A pistil with its attached white ovary can be seen below.  The flattened yellow top is the stigma, while the yellow-green structure supporting it is the style.  (Note that the out-of-focus ovary to the left of the style belongs to another pistil.)  The image at right shows a group of pollen grains clinging to the ovary’s surface.

Two views follow that show the rather uneven bumpy surface of the stigma.  Note the columnar cells on the surface of the style in the image at right.

Sulphur cinquefoil plants show great variation in the colour of the central portion of their anthers.  Notice in the flowers that follow that the central area is dark brown.  If you compare these with the anthers of flowers shown at the beginning of the article, you can easily see the remarkable difference.  (At first, I thought that the anthers darkened with age, but this seems not to be the case.)

Once the wind has removed the petals from a flower, what remains is still quite striking.  Notice the inner ring of sepals, and outer ring of bracts in the images that follow.  In this species, (Potentilla recta), the flower’s petals are significantly longer than the sepals and bracts.

In another plant, the central portions of the anthers are coloured a lighter brown.

If one examines the tip of one of the green bracts under the microscope, the myriad of fine, almost transparent hairs can be seen clearly.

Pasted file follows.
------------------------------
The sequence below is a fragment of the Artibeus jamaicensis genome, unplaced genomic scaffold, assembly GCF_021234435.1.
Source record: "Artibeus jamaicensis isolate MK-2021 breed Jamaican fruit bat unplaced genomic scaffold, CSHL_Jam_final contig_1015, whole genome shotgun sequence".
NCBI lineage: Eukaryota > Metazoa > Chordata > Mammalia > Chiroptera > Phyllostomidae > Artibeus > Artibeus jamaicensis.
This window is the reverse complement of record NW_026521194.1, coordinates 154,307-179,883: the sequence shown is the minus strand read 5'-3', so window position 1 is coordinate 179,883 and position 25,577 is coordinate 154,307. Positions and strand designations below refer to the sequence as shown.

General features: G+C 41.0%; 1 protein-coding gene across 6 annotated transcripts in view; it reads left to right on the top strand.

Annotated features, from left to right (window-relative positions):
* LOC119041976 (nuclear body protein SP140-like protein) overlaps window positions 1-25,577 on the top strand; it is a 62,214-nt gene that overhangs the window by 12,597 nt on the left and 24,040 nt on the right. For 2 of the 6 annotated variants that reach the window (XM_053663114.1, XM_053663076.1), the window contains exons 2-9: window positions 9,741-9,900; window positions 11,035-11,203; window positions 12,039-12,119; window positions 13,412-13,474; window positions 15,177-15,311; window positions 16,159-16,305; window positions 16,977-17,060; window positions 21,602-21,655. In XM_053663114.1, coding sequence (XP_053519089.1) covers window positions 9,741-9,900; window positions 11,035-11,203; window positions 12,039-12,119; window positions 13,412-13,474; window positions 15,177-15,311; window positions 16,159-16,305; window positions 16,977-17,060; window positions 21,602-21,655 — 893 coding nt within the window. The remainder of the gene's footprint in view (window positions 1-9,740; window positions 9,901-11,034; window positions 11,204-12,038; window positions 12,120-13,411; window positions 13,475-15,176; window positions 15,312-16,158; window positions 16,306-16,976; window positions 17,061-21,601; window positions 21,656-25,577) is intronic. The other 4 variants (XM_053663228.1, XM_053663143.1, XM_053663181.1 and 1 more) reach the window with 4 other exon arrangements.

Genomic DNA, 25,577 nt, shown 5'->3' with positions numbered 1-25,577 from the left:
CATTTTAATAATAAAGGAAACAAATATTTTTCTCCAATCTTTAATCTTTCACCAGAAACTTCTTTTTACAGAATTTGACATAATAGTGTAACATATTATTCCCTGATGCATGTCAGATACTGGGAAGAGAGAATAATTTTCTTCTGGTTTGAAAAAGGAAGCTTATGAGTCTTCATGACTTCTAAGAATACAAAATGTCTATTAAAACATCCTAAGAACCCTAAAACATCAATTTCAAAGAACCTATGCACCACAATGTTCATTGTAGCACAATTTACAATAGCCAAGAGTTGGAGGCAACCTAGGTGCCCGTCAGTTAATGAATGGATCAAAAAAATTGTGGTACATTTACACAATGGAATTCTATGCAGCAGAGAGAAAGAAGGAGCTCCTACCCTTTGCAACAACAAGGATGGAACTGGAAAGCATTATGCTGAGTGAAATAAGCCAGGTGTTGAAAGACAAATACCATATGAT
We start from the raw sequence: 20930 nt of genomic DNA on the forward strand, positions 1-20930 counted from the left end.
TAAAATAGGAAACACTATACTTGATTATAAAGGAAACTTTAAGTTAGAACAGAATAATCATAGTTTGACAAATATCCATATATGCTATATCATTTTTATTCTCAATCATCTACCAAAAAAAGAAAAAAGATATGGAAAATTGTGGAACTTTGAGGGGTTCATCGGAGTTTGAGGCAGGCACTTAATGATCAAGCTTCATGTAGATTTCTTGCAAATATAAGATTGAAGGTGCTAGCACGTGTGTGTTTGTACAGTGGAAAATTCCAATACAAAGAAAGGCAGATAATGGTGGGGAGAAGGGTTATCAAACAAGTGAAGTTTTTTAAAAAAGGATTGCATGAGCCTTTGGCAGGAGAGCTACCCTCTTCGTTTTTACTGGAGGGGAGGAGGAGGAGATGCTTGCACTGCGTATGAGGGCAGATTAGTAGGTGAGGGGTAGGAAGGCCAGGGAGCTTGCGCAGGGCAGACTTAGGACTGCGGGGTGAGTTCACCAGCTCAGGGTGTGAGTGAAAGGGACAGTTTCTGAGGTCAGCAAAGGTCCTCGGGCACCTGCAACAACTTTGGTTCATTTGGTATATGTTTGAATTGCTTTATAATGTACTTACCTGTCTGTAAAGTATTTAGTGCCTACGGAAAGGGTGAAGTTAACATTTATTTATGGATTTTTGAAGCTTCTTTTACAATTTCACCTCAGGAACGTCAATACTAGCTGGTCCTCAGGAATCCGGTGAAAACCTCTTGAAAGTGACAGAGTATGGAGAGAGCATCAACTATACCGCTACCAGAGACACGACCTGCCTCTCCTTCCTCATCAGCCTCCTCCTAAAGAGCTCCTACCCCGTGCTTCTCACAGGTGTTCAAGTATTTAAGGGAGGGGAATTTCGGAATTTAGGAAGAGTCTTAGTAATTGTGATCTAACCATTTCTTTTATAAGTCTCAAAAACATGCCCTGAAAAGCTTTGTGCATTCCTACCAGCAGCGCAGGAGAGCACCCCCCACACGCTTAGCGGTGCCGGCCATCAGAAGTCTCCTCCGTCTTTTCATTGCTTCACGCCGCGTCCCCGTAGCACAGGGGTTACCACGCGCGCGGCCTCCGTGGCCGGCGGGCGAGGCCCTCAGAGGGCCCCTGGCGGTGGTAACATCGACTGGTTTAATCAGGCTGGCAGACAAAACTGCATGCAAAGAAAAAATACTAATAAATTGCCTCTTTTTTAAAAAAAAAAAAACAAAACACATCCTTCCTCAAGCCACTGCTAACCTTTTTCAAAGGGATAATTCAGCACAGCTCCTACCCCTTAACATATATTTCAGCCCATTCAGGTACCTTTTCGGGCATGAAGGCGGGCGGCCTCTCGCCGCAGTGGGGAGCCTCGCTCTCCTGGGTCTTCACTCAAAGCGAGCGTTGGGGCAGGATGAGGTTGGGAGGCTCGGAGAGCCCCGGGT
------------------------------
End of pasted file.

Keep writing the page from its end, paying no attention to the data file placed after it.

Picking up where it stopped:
The final images show the flower-heads of a plant about a month after they have completed blooming.  The sepals and bracts are still green, but the anthers are long gone and the pistils and ovaries have turned a dark red-brown colour.  In the third image the bracts and sepals have been removed to show the developing fruit which consists of a aggregate of achenes (seeds).  The lighter brown projecting structures are the remnants of the flower’s styles.

The sulphur cinquefoil is a close relative of the strawberry plant.  The flower of the cinquefoil is larger and more beautiful than that of the strawberry.  On the other hand, the fruit of the strawberry is more appealing, both visually and gastronomically!

Photographic Equipment

Two thirds of the macro-photographs were taken with an eight megapixel Sony CyberShot DSC-F 828 equipped with achromatic close-up lenses (Canon 250D, Nikon 5T, 6T, Sony VCL-M3358, and shorter focal length achromat) used singly or in combination. The lenses screw into the 58 mm filter threads of the camera lens.  (These produce a magnification of from 0.5X to 10X for a 4x6 inch image.)  Still higher magnifications were obtained by using a macro coupler (which has two male threads) to attach a reversed 50 mm focal length f 1.4 Olympus SLR lens to the F 828.  (The magnification here is about 14X for a 4x6 inch image.) The remainder of the photographs were taken with an eight megapixel Canon 20D DSLR equipped with a Canon EF 100 mm f 2.8 Macro lens which focuses to 1:1. The photomicrographs were taken with a Leitz SM-Pol microscope (using a dark ground condenser), and the Coolpix 4500.


The following references have been found to be valuable in the identification of wildflowers, and they are also a good source of information about them.

 All comments to the author Brian Johnston are welcomed.

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Published in the February 2007 edition of Micscape.